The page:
Children's remains found at Canadian school

James Marshall
May 29, 2021

"For the generations that followed, in terms of those families whose children were taken ... it is the inter-generational trauma of knowing this happened. Innocent Indigenous children that never made it home to their families and communities".

It comes after the Tk'emlups te Secwépemc First Nation announced that ground-penetrating radar confirmed that the remains of 215 students from the Kamloops Indian Residential School are buried on its grounds.

The Tk'emlúps te Secwépemc First Nation is now working with the Royal British Columbia Museum to see if any records of the deaths can be found.

"It was shared with me that it was children from our community … it was devastating and quite mind boggling", Casimir said on Friday. "And it's something that we've always had to fight to prove. To me, it's always been a frightful, awful history". The system went into decline during the 1970s, with the last school closing in 1996. "Everyone who's had children that attended this school", Casimir described.

Its preliminary findings are expected to be released in a report next month, she said.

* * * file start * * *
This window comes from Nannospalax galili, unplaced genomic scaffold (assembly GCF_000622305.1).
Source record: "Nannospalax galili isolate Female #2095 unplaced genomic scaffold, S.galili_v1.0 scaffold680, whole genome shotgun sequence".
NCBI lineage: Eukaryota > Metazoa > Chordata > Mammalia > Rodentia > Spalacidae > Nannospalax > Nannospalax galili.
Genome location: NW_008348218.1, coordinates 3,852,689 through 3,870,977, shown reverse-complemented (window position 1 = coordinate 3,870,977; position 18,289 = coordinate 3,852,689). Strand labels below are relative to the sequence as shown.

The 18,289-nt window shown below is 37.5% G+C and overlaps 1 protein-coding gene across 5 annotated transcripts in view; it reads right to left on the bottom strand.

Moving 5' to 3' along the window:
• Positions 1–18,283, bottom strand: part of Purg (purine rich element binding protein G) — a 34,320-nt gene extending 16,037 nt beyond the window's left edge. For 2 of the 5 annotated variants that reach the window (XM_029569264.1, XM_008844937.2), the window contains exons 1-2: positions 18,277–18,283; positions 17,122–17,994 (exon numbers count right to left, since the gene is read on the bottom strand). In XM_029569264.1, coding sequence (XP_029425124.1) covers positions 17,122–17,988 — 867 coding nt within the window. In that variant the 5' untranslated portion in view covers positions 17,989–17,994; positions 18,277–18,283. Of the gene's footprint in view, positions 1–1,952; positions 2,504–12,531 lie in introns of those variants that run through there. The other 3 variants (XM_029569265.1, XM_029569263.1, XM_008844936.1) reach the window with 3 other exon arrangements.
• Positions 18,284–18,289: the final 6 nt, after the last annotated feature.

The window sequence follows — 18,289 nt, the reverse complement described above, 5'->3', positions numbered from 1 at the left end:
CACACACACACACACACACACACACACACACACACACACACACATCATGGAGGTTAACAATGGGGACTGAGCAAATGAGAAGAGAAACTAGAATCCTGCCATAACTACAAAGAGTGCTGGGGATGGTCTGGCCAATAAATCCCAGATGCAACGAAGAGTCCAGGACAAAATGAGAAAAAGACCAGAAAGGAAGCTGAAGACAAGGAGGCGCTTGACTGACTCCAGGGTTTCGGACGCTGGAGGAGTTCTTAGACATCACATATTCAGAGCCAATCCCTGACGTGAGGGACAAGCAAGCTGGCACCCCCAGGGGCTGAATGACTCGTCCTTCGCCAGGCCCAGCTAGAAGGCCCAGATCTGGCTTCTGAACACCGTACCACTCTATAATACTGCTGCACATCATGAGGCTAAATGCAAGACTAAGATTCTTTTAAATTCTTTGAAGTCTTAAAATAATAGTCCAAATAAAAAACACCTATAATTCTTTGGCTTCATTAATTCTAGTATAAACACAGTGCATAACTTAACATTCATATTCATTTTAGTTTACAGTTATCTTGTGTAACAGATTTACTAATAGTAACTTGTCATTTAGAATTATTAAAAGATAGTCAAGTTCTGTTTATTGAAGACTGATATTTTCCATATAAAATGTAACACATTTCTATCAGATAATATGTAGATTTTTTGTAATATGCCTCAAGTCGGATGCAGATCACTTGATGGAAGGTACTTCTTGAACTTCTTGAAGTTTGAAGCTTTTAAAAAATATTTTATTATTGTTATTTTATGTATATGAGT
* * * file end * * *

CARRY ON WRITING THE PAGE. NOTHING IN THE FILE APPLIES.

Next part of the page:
The Truth and Reconciliation Commission said large numbers of Indigenous children either ran away from residential schools or died at the schools, their whereabouts unknown.

"This is the beginning but, given the nature of this news, we felt it important to share immediately", Casimir added. "The passage of time does not erase the suffering".

"These were children - all belonging to a family, and community, and a Nation - who were forcibly stolen from their homes under the authority of the Canadian government, and never returned", Phillip said.

In 2018, Pope Francis rejected a direct appeal for an apology from Prime Minister Justin Trudeau.

Kamloops Indian Residential School operated from 1890 to 1969, with peak enrolment of 500 in the 1950s.

"There had to be more to the story", she said. "Decades. We want to approach what we're doing with the next steps in the most respectful and honourable way possible, to work together and have those further discussions", she said. He asked the federal government to work with Indigenous groups on researching the fates of missing children.

"Yesterday's discovery reflects a dark and painful chapter in our country's history".

She adds she is grateful for support offered by other First Nations.

John Horgan, the premier of British Columbia, said that he was "horrified and heartbroken" and that he supported the efforts of the Tk'emlúps te Secwépemc to bring to "light the full extent of this loss". That process is still ongoing with many community members still grappling with the effects of the residential school system.

Bennett tells us she is amazed at how resilient some people can be, "to be able to say this is an opportunity to heal and come together". "It is definitely an honor to be taking care of these children".

Other reports by Click Lancashire

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